If organizations are going to truly ferret out waste and reduce the cost of healthcare, then it's crucial to know the true cost of treatments and procedures.
Organizations will no longer be able to risk slim margins on the previously reasonable guesstimates that come from using ratio of costs to charges and relative value units.
"There's a heightened sense that we need to know what we can and can't afford to do. We need to know what our costs are, what the cost variations are between physicians, between patient populations, and why those costs are occurring," says Selivanoff in the article. "By applying this cost model, we can understand if the services we offer are value-add or not."
Micro-costing wasn't needed in healthcare until now, but healthcare reform makes it essential. It can be daunting to think about making another large change at your organization, especially after adding an electronic medical records system and preparing for the ICD-10 transition. Waiting to make these changes will not, however, diminish the degree of challenge.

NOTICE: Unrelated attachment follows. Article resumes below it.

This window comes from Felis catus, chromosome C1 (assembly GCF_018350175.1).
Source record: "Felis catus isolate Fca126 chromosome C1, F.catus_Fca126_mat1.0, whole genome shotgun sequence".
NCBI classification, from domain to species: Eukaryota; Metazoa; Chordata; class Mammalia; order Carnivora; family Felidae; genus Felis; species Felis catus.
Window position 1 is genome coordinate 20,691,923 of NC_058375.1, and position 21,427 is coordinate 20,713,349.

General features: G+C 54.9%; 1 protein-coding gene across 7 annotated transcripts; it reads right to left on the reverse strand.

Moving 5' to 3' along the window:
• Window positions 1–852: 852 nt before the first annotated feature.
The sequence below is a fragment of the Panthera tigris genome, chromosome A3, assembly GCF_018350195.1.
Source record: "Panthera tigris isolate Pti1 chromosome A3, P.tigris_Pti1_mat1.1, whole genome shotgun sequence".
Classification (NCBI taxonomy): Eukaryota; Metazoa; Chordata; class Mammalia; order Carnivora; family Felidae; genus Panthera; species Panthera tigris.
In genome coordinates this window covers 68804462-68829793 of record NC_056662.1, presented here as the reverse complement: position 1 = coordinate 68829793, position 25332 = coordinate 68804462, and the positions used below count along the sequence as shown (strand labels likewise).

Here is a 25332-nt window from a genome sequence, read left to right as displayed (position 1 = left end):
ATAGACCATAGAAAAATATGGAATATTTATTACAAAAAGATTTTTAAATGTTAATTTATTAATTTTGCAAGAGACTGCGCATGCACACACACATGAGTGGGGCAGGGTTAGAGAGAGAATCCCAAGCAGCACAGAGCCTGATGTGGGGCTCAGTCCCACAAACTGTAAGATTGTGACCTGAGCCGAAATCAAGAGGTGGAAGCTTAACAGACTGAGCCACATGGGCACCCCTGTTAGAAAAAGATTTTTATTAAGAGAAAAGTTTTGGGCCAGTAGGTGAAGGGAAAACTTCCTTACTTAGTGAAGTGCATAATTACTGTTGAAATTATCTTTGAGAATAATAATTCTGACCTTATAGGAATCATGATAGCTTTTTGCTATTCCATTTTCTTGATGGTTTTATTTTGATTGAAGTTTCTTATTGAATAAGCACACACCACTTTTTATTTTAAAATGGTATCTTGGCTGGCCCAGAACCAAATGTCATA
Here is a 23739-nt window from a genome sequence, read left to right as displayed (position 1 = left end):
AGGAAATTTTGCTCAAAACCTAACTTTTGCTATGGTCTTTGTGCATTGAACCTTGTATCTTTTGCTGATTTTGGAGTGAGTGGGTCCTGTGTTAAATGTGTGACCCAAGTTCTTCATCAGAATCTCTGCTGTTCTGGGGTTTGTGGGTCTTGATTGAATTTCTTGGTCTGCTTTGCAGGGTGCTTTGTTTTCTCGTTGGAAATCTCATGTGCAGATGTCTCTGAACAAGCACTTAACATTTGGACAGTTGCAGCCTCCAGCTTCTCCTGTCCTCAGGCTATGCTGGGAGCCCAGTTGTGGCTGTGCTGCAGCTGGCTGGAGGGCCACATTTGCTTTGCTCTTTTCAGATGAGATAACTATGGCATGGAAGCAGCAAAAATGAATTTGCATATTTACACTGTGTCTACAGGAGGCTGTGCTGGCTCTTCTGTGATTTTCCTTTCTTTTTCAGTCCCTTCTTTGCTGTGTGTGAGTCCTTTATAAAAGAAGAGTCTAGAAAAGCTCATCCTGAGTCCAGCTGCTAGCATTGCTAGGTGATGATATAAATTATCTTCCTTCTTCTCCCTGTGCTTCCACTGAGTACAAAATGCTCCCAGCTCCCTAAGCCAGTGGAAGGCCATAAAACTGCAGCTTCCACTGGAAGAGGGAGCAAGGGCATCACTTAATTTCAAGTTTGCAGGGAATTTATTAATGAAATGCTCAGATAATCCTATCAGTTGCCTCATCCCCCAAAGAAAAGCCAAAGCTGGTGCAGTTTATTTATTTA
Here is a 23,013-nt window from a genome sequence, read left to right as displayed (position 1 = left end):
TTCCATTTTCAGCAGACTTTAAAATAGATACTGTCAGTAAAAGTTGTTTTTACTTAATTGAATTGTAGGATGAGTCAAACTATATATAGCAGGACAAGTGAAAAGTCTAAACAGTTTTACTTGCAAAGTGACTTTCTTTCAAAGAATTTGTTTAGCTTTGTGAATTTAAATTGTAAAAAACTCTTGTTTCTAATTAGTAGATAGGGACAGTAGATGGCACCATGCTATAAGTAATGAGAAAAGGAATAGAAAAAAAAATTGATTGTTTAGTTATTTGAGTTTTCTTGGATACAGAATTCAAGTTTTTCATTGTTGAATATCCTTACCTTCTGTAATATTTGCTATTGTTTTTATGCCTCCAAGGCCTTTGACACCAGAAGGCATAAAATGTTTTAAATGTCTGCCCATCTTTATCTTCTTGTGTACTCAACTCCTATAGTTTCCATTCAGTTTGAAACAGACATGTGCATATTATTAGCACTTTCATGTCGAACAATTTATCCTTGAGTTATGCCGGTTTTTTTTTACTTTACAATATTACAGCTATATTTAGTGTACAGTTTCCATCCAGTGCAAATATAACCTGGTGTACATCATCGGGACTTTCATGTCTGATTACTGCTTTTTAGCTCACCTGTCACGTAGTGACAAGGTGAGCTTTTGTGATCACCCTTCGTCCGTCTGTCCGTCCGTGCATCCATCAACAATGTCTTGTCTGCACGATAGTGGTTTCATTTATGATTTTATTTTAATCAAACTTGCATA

Selivanoff suggests concentrating on high-volume procedures first to get at some swift savings, and then incrementally rolling out the program on a larger scale. There is some good news, though, for those organizations already operating under Lean and Six Sigma. This type of approach will dovetail nicely with your pre-existing pursuits to uncover process inefficiency and will help you find and trim more waste.
No one disputes that the current state of healthcare is a mess, but at this point, deciding who's to blame is less important than finding solutions. Healthcare leaders already know where to look: within their own hospitals.
Applying a new approach to cost accounting isn't going to be easy. But it won't be optional for much longer. Like it or not, changing your cost model is an idea whose time has arrived.